Photos Natela Grigalashvili for Shuki Movida
Introduction Guy Edmunds
In theory, it shouldn’t be a problem. Georgia has signed up to the UN Convention on the Rights of Persons with Disabilities (UNCRPD), and includes equality for people with disabilities in the 2014 Anti-Discrimination Law.
But while the letter of the law says one thing, daily life says another: life for people with disabilities in Georgia is still one of marginalization. In part, it is a question of getting around: the physical environment in Georgia’s towns and cities is short on such things as ramps, elevators, and voice prompts at street crossings, which would help people on a wheelchair to get around.
Work is an essential part of life as an independent adult. Yet according to a report from the Institute for the Development of Freedom of Information, people with disabilities in Europe are seven times more likely to be employed than in Georgia.
The numbers are disputed. For example, in March 2015, the Ministry of Labour, Health and Social Affairs reported that 118,551 people - or 3% of the population - received some form of social assistance for disabilities. Yet with the World Health Organisation calculating a global disability prevalence rate of around 10%, unofficial estimates of the number of people with disabilities in Georgia are much higher.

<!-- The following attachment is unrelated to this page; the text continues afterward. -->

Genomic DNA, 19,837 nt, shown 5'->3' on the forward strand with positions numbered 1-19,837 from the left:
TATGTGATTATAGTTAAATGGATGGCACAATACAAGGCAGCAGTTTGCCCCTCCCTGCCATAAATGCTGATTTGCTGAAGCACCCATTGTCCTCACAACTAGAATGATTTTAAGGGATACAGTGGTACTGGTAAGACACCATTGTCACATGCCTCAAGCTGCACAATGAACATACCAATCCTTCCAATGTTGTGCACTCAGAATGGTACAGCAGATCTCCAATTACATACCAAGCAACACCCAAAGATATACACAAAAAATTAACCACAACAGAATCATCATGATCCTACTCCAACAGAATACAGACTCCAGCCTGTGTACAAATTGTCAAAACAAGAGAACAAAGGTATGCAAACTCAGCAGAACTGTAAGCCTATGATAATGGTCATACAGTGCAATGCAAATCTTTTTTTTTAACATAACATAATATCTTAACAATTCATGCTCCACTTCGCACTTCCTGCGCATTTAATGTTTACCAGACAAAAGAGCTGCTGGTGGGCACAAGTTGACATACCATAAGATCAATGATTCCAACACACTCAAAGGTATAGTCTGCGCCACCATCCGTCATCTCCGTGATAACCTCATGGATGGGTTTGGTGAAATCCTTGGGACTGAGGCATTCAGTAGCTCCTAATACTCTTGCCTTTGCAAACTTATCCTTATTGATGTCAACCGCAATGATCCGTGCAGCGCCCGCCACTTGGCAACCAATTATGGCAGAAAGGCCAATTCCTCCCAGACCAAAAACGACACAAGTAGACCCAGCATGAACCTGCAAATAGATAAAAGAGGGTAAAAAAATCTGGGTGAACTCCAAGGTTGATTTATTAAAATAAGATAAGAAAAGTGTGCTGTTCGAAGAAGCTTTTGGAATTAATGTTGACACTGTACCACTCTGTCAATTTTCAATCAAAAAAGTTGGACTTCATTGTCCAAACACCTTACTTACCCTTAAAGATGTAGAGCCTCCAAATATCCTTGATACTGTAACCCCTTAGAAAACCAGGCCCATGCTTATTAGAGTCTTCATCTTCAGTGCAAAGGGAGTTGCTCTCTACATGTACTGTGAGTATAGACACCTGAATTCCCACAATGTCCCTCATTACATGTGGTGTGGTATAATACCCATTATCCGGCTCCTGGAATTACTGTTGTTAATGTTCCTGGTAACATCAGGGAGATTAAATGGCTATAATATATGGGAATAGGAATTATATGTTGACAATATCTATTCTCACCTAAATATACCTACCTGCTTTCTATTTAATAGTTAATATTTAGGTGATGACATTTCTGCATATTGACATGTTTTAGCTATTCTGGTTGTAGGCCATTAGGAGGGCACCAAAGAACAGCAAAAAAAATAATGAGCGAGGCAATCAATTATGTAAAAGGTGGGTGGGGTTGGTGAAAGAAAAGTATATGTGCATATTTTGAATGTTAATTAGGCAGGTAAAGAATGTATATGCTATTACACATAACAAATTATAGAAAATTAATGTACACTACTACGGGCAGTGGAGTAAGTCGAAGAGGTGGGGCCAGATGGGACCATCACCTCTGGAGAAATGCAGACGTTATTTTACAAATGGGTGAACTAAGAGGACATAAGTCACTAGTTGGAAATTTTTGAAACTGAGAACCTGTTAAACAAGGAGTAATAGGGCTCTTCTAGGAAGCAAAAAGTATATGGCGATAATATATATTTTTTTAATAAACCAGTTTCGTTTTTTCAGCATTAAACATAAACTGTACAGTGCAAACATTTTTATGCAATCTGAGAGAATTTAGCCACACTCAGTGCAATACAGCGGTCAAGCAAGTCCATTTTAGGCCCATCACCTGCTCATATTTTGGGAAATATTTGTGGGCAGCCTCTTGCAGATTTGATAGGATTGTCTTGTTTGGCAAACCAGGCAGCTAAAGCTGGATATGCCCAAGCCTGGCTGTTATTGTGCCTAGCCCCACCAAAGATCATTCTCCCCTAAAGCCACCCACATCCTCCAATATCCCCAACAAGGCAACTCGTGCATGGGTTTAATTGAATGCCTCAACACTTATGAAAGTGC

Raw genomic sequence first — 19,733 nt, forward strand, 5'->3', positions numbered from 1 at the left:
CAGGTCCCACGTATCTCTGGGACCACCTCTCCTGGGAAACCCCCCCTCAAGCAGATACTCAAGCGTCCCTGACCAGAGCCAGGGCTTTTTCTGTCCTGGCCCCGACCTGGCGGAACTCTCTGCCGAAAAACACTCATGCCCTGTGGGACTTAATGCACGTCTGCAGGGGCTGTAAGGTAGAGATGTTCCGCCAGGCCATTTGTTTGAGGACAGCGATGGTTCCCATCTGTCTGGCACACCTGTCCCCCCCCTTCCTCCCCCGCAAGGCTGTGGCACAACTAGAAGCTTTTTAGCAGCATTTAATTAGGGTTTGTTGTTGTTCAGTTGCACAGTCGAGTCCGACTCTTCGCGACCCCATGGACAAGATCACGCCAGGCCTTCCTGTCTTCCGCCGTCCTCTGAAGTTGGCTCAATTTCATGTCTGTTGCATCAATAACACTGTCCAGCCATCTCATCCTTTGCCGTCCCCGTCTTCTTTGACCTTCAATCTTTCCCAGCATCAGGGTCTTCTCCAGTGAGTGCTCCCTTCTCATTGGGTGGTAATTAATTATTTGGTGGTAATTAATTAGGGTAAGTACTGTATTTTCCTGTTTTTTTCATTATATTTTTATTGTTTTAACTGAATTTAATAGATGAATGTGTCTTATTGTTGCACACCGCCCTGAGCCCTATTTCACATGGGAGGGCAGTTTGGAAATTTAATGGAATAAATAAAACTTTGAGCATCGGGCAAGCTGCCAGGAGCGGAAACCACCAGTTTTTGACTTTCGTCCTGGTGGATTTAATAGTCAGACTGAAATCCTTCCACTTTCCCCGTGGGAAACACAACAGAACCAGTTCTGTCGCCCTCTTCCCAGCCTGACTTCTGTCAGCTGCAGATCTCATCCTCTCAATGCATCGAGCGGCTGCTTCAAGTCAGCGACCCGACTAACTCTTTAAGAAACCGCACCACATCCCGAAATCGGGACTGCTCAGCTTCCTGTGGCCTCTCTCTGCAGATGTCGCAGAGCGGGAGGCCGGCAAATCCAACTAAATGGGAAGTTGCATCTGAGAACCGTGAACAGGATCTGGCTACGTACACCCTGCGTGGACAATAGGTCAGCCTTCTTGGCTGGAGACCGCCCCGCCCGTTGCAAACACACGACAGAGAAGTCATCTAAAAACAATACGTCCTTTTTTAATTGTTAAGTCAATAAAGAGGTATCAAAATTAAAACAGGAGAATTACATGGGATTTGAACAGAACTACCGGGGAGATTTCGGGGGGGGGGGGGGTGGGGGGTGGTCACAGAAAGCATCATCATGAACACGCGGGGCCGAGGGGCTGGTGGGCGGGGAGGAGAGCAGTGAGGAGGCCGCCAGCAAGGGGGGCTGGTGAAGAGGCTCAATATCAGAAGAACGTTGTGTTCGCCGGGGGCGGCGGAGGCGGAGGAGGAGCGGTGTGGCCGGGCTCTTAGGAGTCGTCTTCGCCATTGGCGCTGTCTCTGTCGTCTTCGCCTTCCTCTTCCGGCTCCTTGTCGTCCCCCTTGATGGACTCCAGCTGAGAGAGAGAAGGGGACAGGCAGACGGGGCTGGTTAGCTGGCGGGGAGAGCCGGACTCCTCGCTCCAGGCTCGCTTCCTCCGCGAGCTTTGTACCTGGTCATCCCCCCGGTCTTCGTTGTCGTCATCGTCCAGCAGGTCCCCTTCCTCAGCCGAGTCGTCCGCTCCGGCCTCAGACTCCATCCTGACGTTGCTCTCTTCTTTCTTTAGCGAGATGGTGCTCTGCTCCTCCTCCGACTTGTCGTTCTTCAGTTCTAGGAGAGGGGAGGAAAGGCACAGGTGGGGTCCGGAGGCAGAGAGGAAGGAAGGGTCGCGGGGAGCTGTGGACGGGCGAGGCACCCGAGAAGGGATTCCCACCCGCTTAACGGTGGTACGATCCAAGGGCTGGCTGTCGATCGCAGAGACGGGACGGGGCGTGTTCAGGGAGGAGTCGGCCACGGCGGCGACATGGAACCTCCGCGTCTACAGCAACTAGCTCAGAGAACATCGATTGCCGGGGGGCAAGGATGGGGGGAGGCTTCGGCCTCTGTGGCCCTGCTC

The biggest problem, though, lies in people’s attitudes. Over 40 percent of the population hold negative opinions towards children with physical and mental disabilities, according to a 2017 study by UNICEF. Not only are such children seen as abnormal, but their disabilities are also perceived as a threat – or even contagious. As a result, some parents do not want their own children mixing with them. They are also seen as dependent, limiting their sense of their own potential. And so a vicious circle is perpetuated, with marginalized children growing up to become marginalized adults.
Such attitudes are partly a legacy of communism. As the academic Sarah Phillips has pointed out, during Soviet times, people with disabilities were deliberately hidden away in institutions.
But while the historical record has been unkind, there are signs of progress, as human rights groups and NGOs working with people with disabilities pressure the government to turn its commitments into reality, and challenge Georgian society to see the people first, not their disability.